## Saturday, February 02, 2008

### Introducing Dividing by Fractions

This week, we introduced multiplying and dividing by fractions. I thought Making Math Meaningful Level 6 plowed through the first page too quickly. We have been spending more time exploring concrete versions of this activity. Yesterday, we focused on scooping measured cups of water into a bowl and scooping the water back with fractional measuring cups (1/2-cup, 1/3-cup, 1/4-cup).

The first couple of clips may seem dull to you, but there is a payoff! If you can believe it, Pamela picked up the pattern for division problems like this (a ÷ 1/D) by the time we reached the second one. If you do not have time for all of these clips, watch the clip for Problem 2 in which I do a double-take when she solves the second problem in her head!

Here is the first problem we explored yesterday:
Problem 1
Put 6 cups of water in a bowl. Scoop out 1/2-cup at a time. How many scoops did you have?
The math equation for this problem is 6 ÷ 1/2 = _______.

The clip below shows me introducing the problem. I wanted to see how well scaffolding works with academics. First, I asked her which measuring cup she should use to make six cups, and she wisely and logically chose the two-cup measurer. She is not very accurate with measuring liquids, so I put masking tape to show the exact line. I was very particular about getting eye-level to measure. I am doing a great deal of thinking out loud, so Pamela sees me solve problems out loud.

In this step, we scoop 6 cups of water, back into the pot, by 1/2 cups to demonstrate dividing by a fraction. She was a little distracted thinking about You-Tube videos but quickly got on track. Pamela has a little trouble verbalizing the count because of the pause in the action when I dump the full cup back into the bowl Either that, or she was getting ahead of herself).

Pamela invented a game called Fly or Drive last week. She tells me two states, and I have to say whether or not I'd fly or drive. In this clip, I redirect her to get back on track with the fraction lesson: figure out how many 1/2-cup scoops equals 6 cups. She easily gets back to business. We finished the first problem.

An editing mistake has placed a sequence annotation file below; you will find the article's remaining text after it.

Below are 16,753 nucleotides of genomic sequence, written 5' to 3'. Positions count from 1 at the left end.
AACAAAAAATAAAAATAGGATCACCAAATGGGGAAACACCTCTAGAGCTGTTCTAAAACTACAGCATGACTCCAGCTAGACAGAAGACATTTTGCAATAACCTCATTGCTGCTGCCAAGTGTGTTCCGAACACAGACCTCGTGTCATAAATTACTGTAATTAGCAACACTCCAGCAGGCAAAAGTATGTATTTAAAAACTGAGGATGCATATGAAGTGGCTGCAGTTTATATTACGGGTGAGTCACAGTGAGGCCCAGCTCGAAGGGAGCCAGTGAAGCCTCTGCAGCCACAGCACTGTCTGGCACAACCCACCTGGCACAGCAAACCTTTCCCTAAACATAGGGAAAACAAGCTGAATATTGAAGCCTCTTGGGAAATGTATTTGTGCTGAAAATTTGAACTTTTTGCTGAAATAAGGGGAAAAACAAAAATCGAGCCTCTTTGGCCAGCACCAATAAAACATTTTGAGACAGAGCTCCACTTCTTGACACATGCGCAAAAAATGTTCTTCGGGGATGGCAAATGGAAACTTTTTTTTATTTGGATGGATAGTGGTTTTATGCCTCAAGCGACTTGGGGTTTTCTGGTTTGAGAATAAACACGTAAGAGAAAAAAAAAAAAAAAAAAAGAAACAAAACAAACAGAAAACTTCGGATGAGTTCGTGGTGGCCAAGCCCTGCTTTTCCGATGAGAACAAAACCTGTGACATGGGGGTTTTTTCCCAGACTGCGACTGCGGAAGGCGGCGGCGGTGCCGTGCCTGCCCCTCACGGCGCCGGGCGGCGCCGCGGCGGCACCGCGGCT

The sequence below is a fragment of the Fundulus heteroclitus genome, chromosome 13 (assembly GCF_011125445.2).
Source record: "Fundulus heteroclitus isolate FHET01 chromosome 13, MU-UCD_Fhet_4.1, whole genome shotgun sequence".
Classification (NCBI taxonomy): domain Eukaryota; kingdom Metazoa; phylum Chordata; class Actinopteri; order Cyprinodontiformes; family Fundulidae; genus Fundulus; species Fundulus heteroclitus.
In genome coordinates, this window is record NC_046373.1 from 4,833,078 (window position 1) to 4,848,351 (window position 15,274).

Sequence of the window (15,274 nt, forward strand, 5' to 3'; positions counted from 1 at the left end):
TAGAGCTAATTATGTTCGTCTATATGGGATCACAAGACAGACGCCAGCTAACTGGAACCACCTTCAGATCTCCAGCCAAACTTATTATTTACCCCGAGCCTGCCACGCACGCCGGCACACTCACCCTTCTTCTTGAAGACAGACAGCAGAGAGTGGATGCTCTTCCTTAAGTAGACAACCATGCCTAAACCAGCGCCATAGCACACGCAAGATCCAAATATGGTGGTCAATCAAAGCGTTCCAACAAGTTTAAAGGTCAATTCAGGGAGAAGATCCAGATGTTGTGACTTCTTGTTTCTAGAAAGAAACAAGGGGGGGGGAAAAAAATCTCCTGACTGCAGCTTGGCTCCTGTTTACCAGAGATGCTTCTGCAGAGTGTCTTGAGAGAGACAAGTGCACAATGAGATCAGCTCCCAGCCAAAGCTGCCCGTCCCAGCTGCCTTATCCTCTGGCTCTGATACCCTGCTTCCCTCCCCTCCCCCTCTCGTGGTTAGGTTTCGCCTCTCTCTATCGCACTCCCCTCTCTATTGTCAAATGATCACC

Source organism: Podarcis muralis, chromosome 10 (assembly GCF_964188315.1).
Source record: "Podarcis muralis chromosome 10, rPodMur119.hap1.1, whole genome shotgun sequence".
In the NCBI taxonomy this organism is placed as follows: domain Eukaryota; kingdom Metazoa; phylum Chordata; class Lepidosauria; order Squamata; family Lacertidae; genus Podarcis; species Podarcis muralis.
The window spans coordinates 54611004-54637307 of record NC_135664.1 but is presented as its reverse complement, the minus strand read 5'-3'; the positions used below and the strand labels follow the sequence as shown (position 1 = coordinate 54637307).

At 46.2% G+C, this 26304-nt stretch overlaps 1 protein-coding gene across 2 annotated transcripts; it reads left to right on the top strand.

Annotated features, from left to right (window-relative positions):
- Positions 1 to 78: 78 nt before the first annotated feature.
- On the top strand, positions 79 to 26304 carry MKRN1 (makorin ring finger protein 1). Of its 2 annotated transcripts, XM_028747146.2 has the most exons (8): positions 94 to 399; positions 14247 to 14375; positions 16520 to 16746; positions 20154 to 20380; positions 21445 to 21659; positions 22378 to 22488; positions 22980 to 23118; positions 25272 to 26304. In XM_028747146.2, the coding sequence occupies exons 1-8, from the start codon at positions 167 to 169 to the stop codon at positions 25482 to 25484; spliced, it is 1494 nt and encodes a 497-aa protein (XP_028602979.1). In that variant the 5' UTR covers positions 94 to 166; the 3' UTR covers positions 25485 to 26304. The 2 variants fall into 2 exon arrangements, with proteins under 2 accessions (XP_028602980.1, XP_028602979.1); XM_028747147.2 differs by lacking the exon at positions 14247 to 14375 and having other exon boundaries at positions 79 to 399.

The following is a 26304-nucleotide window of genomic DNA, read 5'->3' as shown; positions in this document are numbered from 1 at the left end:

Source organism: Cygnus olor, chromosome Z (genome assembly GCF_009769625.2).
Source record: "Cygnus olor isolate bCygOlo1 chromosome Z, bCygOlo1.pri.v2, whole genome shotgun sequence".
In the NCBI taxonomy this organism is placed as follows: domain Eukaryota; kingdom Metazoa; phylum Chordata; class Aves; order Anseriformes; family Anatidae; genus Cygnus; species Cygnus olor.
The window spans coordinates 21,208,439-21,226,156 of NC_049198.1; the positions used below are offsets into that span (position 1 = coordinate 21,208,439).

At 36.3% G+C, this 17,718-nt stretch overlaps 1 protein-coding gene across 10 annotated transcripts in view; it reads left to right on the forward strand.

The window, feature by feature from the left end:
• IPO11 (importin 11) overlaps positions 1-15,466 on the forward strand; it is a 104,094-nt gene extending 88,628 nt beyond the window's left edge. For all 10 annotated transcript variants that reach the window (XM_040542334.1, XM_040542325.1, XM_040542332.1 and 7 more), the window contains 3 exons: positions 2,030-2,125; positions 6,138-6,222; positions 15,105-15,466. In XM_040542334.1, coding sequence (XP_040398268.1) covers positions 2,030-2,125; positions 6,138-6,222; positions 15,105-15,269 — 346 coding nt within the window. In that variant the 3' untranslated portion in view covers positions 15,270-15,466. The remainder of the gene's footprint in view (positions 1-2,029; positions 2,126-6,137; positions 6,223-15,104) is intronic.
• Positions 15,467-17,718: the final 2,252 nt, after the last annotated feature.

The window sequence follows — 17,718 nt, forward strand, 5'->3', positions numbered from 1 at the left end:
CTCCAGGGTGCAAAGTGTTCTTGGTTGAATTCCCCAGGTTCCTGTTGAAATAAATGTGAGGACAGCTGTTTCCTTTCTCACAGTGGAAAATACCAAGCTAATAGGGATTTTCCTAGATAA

Problem 2
Put 5 cups of water in a bowl. Scoop out 1/3-cup at a time. How many scoops did you have?
The math equation for this problem is 5 ÷ 1/3 = _______.

Pamela astounded me!!!! On the second problem, Pamela solved 5 divided by 1/3 in her head!!! Before we did any measuring, she knew the answer was 15. She had already spotted the pattern to division problems with this format: a ÷ 1/D. I am pretty well-versed in her abilities, but today she made me do a mega double-take! This clip is the million-dollar, must-see clip if you are pressed for time today!

Here are the rest of the problems. By the time we reached Problem 5, it was obvious that Pamela knew the pattern. So, I let her tell me the answers for the rest and we only needed to do concrete measuring for the first three problems.

Problem 3
Put 2 cups of water in a bowl. Scoop out 1/4-cup at a time. How many scoops did you have?
The math equation for this problem is 2 ÷ 1/4 = _______.

Problem 4
Put 1 cup of water in a bowl. Scoop out 1/4-cup at a time. How many scoops did you have?
The math equation for this problem is 1 ÷ 1/4 = _______.

Problem 5
Put 4 cups of water in a bowl. Scoop out 1/2-cup at a time. How many scoops did you have?
The math equation for this problem is 4 ÷ 1/2 = _______.

Problem 6
Put 4 cups of water in a bowl. Scoop out 1/3-cup at a time. How many scoops did you have?
The math equation for this problem is 4 ÷ 1/3 = _______.

Problem 7
Put 4 cups of water in a bowl. Scoop out 1/4-cup at a time. How many scoops did you have?
The math equation for this problem is 4 ÷ 1/4 = _______.

After three problems, I did a quick review of the first three which we did by hand by scooping water. In this clip, you see us review the answers and then she correctly calculates the answers to Problems 5 through 7 in her head.

On Monday, we will do this with cutting up strips of paper and see if she can come up with a predictable rule written algebraically with letters. In Making Math Meaningful, children work with letters from the earliest books, and Pamela understands that letters can mean number. I am sure, with a tiny bit of guidance she will be able to come up with something like:

a ÷ 1/D = a x D

poohder said...

Tammy thanks for blogging this! Pamela is amazing! You scaffolded beautifully. I was wondering(RDIwise) if
when she starts to go of course,(like when she talked about Youtube), if you need to increase her role to keep her more engaged? Maybe she can do even more than you realize. Also make sure you show her facially and gesturally your perspective of how YOU are feelingl when she is "not engaged" with you. Maybe you did show her facially, it is hard to tell on videos's sometimes, but that is how she is going to learn others perspectives about her stimming. It has worked pretty well here. But really, you did great!!! I was just sort of thinking out loud for you. Way to go!!!!!!!!

Anonymous said...

Made me cry. Wonderful. Thanks for sharing. Sincerely, dianeG.

Niffercoo said...

That's so cool that you got it on video! I can tell you are surprised by her quick answer! :) Jen